The fruit of the semi-Pelagian controversy has been to make us realize that our own effort is utterly secondary to the work of God in our encounter with him. Yet I have felt for some time that this is still a defect in the catechism definition of prayer with which we began this chapter. The idea of raising our minds and hearts to God still seems to imply that prayer is largely a matter of our own efforts — that God is simply there, while we, in prayer, find ways and means to pull ourselves up to him. Such a view would obviously be semi-Pelagian, and hence unacceptable to the Christian.
Since Christians have recently shown much interest in Yoga and Zen and their derivatives, it is worth noting in this context that such a view (i.e., that prayer is totally, or largely, a matter of our own efforts) does find considerable support in the great Oriental religions such as Hinduism and Buddhism. In those Oriental traditions which do not know a personal God, prayer depends totally on the effort of the pray-er — even if that effort is, paradoxically enough for the Westerner, wholly devoted to emptying the mind, to coming to quiet, to passivity. It is important to note, however, that even in the mainstream Oriental traditions — and particularly in the classical literature of Hinduism — there are affirmations of the personality of God and intimations of a doctrine of grace. In The Bhagavad Gita, “the Blessed One” says of his true disciples:
To them, constantly disciplined,
Revering Me with love,
I give that discipline of mind,
Whereby they go unto Me.(4)
There has been some dispute within Hinduism about the literal meaning of texts like these.(5) But for us Christians, there can be no doubt: God is a person (in fact, three Persons!), and prayer is a personal encounter with him. More than that, it is an encounter which depends almost entirely on his grace, since he is God.
This is not the place to attempt to explain to the puzzled Christian what exactly lies at the end of the road of prayer for the Hindu or Buddhist contemplative. My point is simply that Christian prayer is grounded in a very specific conception of God: a personal God who encounters his creatures in love. To return to the catechism definition, the idea of prayer as a raising of our minds and hearts to God seems to me to over stress our own effort and activity in prayer. For some time, I have been suggesting that a better approach would be to define prayer as an opening of the mind and heart to God. This seems better because the idea of opening stresses receptivity, responsiveness to another. To open to another is to act, but it is to act in such a way that the other remains the dominant partner.
The Clearest Example of Openness is the Art of Listening
Perhaps the clearest example of openness is the art of listening, which we discussed at the beginning of this chapter. Listening is indeed a real art, which some people never learn. We all have experienced people who cannot or do not listen. They hear but do not understand; their bodily ears pick up sound, but their hearts are not attentive to its meaning. You can talk to them, but you can scarcely talk with them. Yahweh uses this image of hearing and yet not hearing to express his frustration with Israel: “Hear this, 0 foolish and senseless people, who have eyes, but see not, who have ears, but hear not” (Jer 5:21); and Jesus uses it to the same effect when speaking of his own “hearers” after the multiplication of the loaves: “Why do you discuss the fact that you have no bread? Do you not yet perceive or understand? Are your hearts hardened? Having eyes do you not see, and having ears do you not hear? And do you not remember?” Mk 8:17-18).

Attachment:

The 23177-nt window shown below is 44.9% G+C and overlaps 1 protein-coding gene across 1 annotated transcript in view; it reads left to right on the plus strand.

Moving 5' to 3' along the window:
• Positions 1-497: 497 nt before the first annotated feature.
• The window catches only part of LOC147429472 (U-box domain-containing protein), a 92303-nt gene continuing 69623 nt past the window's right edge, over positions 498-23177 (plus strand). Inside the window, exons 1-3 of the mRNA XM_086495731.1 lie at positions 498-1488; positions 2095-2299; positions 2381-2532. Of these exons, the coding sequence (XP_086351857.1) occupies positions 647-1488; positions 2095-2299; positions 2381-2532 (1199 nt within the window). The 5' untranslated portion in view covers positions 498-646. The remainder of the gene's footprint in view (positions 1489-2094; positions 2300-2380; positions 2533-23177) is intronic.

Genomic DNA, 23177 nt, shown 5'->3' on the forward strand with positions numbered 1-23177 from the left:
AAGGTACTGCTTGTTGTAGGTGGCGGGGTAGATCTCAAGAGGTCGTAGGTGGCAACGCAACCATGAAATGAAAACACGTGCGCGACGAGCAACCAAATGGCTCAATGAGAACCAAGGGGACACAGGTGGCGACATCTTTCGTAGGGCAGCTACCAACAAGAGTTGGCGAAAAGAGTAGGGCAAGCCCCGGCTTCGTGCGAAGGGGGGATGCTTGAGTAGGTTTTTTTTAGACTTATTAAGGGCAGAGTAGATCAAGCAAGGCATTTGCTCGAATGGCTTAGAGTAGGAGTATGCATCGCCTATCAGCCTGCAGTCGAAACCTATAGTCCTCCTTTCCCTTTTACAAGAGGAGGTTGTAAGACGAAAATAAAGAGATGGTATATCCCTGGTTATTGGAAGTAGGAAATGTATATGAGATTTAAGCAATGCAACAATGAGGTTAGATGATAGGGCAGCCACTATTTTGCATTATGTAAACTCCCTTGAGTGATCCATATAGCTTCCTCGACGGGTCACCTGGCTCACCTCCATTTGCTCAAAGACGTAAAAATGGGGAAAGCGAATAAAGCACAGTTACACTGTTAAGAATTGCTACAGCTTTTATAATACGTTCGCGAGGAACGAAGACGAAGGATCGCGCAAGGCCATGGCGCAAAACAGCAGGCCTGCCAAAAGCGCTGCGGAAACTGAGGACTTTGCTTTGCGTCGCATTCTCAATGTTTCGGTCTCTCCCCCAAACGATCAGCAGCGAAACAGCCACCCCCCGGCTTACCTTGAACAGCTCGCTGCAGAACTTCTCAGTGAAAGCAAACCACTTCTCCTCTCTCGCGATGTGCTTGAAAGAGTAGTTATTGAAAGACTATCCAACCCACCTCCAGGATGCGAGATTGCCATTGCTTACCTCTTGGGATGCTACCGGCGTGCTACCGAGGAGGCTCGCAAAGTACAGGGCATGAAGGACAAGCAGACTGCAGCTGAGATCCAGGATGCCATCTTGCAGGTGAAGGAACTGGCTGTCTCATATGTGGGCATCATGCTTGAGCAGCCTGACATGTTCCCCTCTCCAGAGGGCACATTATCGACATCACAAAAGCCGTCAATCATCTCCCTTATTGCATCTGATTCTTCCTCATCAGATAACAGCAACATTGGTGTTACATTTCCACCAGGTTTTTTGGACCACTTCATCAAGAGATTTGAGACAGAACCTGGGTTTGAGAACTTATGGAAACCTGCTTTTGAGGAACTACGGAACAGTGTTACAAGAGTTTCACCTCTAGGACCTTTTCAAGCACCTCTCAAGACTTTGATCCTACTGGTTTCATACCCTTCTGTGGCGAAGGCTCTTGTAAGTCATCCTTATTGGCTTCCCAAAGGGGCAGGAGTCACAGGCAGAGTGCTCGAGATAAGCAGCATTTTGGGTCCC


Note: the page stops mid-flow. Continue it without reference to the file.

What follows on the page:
Hearing or listening is a good metaphor for prayer. The good pray-er is above all a good listener. Prayer is dialogue; it is a personal encounter in love. When we communicate with someone we care about, we speak and we listen. But even our speaking is responsive: What we say depends upon what the other person has said to us. Otherwise we don’t have real dialogue, but rather two monologues running along side by side.
I believe that our remarks have carried us a good way toward understanding what prayer is. In the past we have catalogued prayer under four headings: adoration, contrition, thanksgiving and supplication (or petition) — easy to remember because the initial letters spell “acts.” This is helpful in that it makes clear that there is much more to prayer than merely asking for things (supplication). But we have seen that we need to go deeper than “acts” of our own to get to the real meaning of prayer. Prayer is essentially a dialogic encounter between God and man; and since God is Lord, he alone can initiate the encounter. This is the important implication of the first element of our catechism definition. Hence what man does or says in prayer will depend on what God does or says first. Here, above all, it is true that “You have not chosen me; I have chosen you” (Jn 15:16). God’s choice, his call, is fundamental and all-important.
At the same time, prayer is a dialogue, an encounter between two persons. What man does or says is an integral part of prayer, since even God cannot speak with us unless we also speak. Even God cannot dialogue with a man who is interiorly deaf and mute. This was the second element of value in our catechism definition: Prayer does entail effort on the part of man, even though it is always God who reaches across infinity to us, and even though man’s effort is itself impossible without the sustaining grace of God.